Business owners may be tempted to drop their products-completed operations coverage when their business is no longer operational. However, doing that may mean they end up paying for a product liability claim out of their own pocket.
“Many small business owners assume that the policy only needs to be in effect at the time the work was performed. Unfortunately, a small business needs to understand that completed operations coverage will not protect a contractor or business for a claim if the policy is no longer in effect even if the work was performed while the policy was in effect.”
—David Reischer, LegalAdvice.com
Products-Completed Operations Frequently Asked Questions (FAQs)
Hopefully, we’ve answered most of your questions about products-completed operations coverage. Here are some of the most frequently asked questions about products-completed operations coverage.
What is the products-completed operations hazard?
The products-completed operations hazard is a term that identifies the risk business owners take on by bringing products or providing services to consumers. General liability policies define the hazard as all bodily injury and property damage occurring away from premises you own or rent and arising out of your product or your work.
What is product recall insurance?
Product recall insurance covers the cost of getting a defective product off the shelves. Policies typically pay first- and third-party expenses associated with both voluntary and involuntary recalls, such as collecting, disposing, and replacing recalled products, public relations campaigns, and crisis management. These costs are not typically paid for by products-completed operations coverage.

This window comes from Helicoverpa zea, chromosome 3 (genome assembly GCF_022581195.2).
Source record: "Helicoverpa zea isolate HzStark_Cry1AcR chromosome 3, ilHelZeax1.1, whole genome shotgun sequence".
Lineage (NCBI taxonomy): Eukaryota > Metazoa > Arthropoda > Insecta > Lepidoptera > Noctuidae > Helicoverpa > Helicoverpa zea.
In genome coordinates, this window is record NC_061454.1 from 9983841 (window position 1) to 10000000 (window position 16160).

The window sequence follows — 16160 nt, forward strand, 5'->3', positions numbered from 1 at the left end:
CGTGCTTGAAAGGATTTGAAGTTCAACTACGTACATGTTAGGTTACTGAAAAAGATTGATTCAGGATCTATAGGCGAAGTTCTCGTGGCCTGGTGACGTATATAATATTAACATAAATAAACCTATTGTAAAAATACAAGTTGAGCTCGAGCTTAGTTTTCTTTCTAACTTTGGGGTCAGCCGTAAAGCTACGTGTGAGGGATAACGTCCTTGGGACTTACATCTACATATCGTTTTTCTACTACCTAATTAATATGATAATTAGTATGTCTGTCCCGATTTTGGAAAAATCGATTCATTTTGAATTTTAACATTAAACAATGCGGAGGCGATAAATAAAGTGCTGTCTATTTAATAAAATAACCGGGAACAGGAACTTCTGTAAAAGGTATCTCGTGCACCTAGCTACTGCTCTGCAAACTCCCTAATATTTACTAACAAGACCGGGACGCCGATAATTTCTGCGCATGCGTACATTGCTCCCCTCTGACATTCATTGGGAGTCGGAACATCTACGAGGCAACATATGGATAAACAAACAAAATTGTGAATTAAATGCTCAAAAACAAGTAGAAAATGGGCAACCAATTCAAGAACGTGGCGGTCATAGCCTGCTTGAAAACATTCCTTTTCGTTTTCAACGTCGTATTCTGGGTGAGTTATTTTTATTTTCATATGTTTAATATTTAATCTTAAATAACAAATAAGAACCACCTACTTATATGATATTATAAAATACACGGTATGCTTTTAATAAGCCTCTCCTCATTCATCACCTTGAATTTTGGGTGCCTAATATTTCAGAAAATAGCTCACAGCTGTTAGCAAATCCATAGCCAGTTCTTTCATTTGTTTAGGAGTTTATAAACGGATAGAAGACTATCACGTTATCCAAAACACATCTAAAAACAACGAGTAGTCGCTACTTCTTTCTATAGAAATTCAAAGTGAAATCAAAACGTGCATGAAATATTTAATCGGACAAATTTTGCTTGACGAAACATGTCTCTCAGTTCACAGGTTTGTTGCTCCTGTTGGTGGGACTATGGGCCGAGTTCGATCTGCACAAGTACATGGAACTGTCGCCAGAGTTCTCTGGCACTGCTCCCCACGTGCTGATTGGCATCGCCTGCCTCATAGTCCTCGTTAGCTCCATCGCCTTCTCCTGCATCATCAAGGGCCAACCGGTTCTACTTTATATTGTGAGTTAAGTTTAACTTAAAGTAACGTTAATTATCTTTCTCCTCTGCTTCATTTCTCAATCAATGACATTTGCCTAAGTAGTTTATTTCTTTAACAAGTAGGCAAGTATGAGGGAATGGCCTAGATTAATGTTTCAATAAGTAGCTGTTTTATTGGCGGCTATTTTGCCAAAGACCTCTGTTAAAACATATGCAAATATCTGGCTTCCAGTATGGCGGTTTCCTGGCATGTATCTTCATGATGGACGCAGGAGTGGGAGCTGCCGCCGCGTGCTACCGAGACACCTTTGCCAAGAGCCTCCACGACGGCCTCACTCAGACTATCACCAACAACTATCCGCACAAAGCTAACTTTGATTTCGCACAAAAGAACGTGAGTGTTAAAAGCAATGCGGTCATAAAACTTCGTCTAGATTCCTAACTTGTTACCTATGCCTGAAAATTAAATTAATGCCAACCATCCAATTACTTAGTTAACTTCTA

What is extended completed operations coverage?
Extended completed operations coverage is an endorsement contractors add to a project-specific general liability policy. The endorsement extends the completed operations coverage for up to 10 years beyond the policy term. This way, a claim is covered even if it occurs after the policy has expired because the extended completed operations coverage is in effect.
Most small business owners face some product liability risk, which is why standard general liability insurance includes product-completed operations coverage. However, those with high-risk may need specialty insurance, like a standalone product liability policy. Business owners need to assess their risk to determine the coverage limits that make sense for them.